When Hillary Clinton sensed her presidential hopes beginning to slip away, she turned to an attack on Barack Obama’s rhetoric. “There’s a big difference between us,” she argued, “speeches versus solutions, talk versus action. . . . Words are cheap.” And further: “Speeches don’t put food on the table”—as though her own hectoring and position papers were an all-you-can-eat buffet.
John McCain will be tempted to make a similar attack, having already accused Obama of offering “only rhetoric.” And it, too, would be a mistake.
Many political advisers in both parties employ “rhetoric” as a synonym for “folderol.” Winging it in speeches is generally viewed as more authentic, and authenticity plays well with dial groups—groups that also helpfully inform us that Americans don’t like downbeat words such as “war” or “sacrifice” or “poverty,” preferring instead cheerful terms such as “marshmallows” and “pixie dust.”
This is nonsense. From the Greek beginnings of political rhetoric, the wise have described a relationship between the discipline of writing and the discipline of thought. The construction of serious speeches forces candidates (or presidents) to grapple with their own beliefs, even when they don’t write every word themselves. If those convictions cannot be marshaled in the orderly battalions of formal rhetoric, they are probably incoherent.
The triumph of shoddy, thoughtless spontaneity is the death of rhetorical ambition. A memorable, well-crafted speech includes historical references that cultivate national memory and unity—“Four score and seven years ago.” It makes use of rhythm and repetition to build enthusiasm and commitment—“I have a dream.” And a great speech finds some way to rephrase the American creed, describing an absolute human equality not always evident to the human eye.
Civil rights leaders possessed few weapons but eloquence—and their words hardly came cheap. Every president eventually needs the tools of rhetoric, to stiffen national resolve in difficult times or to honor the dead unfairly taken.
It is not a failure for Obama to understand and exercise this element of leadership; it is an advantage.
Some Obama critics go even further, accusing him of inducing a “creepy,” “cultish” “euphoria.” A candidate delivers a good stump speech, adds a dose of personal magnetism and suddenly he is a sorcerer, practicing the dark arts of demagoguery.
But Obamamania is pretty mild stuff compared with our rhetorical history. When William Jennings Bryan finished his “Cross of Gold” Speech at the 1896 Democratic convention, extending his hands outward in cruciform melodrama, witnesses described a 40-minute riot, with “hills and valleys of shrieking men and women” and old men “crying bitterly, great tears rolling from their eyes into their bearded cheeks.” After Douglas MacArthur addressed a joint session of Congress in 1951, Rep. Dewey Short shouted: “We heard God speak here today, God in the flesh, the voice of God!”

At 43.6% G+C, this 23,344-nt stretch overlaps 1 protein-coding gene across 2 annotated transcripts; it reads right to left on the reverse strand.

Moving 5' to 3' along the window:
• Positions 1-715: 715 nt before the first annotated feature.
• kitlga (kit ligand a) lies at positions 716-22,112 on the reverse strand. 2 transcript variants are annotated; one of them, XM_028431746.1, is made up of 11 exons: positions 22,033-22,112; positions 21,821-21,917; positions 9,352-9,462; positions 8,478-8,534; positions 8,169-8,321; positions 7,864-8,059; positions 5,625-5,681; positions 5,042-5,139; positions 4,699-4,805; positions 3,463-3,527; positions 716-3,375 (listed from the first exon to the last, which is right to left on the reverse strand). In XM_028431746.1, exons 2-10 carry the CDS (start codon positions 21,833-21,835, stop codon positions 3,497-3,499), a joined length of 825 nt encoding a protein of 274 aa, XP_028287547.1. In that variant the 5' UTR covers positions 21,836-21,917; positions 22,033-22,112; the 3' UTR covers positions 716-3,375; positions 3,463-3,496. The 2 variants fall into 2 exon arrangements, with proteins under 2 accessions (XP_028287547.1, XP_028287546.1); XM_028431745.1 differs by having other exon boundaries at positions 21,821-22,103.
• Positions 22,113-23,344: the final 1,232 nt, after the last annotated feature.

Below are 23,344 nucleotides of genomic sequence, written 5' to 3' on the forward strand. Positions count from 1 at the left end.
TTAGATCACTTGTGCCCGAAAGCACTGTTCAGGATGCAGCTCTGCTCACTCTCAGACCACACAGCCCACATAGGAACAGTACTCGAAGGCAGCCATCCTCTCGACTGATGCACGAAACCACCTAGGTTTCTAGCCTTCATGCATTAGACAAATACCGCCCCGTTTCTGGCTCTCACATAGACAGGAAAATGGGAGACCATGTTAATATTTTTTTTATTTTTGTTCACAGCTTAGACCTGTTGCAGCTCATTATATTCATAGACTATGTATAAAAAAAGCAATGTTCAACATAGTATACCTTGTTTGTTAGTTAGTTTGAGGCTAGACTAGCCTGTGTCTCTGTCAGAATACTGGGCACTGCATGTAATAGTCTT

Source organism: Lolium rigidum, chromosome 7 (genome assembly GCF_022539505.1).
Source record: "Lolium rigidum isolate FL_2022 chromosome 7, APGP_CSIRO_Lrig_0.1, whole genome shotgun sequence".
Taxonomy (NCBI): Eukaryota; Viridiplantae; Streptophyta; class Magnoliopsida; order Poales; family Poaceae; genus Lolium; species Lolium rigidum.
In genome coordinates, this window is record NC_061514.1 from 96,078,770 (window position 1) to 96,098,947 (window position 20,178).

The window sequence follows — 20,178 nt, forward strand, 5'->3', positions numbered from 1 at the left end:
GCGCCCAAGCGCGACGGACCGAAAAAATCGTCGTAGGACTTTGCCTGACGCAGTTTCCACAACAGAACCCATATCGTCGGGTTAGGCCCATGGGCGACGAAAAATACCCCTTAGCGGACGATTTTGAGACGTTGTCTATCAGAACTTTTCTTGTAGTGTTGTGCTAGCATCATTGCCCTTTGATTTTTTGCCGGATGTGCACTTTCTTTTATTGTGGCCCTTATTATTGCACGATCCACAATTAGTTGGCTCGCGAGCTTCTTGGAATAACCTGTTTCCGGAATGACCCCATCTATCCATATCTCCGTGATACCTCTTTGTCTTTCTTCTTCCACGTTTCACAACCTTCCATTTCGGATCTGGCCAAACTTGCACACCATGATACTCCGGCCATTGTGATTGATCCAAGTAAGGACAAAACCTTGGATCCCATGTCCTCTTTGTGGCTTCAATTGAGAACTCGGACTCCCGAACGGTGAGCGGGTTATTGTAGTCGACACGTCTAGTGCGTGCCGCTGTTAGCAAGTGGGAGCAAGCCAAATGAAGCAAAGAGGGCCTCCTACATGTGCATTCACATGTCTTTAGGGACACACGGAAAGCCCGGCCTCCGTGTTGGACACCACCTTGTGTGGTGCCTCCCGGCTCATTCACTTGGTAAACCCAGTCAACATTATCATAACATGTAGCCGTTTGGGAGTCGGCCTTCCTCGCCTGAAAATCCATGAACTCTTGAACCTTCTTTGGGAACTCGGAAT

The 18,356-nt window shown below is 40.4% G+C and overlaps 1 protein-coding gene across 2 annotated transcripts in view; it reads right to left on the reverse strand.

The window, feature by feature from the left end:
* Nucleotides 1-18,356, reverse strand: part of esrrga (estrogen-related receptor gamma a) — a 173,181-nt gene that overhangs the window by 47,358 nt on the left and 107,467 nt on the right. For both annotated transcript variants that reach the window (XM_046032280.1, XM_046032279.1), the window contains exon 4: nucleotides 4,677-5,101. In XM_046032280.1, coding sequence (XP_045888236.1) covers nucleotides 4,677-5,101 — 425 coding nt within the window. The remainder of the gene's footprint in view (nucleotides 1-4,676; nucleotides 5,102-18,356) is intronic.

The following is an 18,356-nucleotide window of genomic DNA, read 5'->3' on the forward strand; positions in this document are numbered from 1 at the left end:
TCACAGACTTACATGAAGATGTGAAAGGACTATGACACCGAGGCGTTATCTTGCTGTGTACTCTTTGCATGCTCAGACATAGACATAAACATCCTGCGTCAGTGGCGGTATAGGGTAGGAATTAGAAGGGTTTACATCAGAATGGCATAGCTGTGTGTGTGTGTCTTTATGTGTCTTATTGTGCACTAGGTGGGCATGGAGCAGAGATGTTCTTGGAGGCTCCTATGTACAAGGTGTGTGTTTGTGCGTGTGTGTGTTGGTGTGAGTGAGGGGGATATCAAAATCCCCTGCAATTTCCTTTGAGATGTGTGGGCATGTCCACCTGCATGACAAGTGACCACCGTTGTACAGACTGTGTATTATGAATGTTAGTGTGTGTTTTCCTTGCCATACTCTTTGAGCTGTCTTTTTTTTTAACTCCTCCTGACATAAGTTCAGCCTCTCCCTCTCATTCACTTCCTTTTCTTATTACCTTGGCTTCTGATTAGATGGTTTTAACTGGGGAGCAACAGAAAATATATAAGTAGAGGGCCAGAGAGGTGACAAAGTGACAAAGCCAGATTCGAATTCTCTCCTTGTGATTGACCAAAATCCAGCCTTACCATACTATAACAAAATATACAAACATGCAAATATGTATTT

Ah, those were the days of real rhetorical witchcraft.
It is not uncommon for American politicians to rise on the swell of their own words. A young Hubert Humphrey gained prominence at the 1948 Democratic convention with an uncompromising speech on civil rights, confronting those who thought America was “rushing” the issue: “I say to them we are 172 years late!” Ronald Reagan earned a national reputation making his televised case for Barry Goldwater in 1964, condemning Cold War appeasement with the argument that “the martyrs of history were not fools.”
Obama is the latest in this distinguished series. Should he become the Democratic nominee, his own convention is likely to see hills and valleys of shrieking men and women. And why not? His speech will be ambitious, well delivered and historic—the Democratic Party did not even admit African American delegates until 1936.
Obama’s rhetorical skill will present a problem for McCain. The Arizona senator’s close adviser Mark Salter is among the best writers in American politics. But McCain’s delivery is often rigid and old-fashioned—sprinkled with “my friends” in the manner of Richard Nixon or Gerald Ford. And his use of the teleprompter is more awkward and obvious than Obama’s.
McCain can and should make an ideological case against his opponent. Why does Obama want to fight terrorists in Pakistan and Afghanistan but not in Iraq? How would it advance the war on terrorism to grant al-Qaeda’s fondest wish—an untimely American retreat from the Middle East? Would Obama really devote his first year in office to a series of surrender summits with the leaders of Cuba, Iran, Venezuela and North Korea?
These are serious criticisms; the argument against rhetoric is not. Obama’s political weakness is that he is too liberal, not that he is too eloquent.
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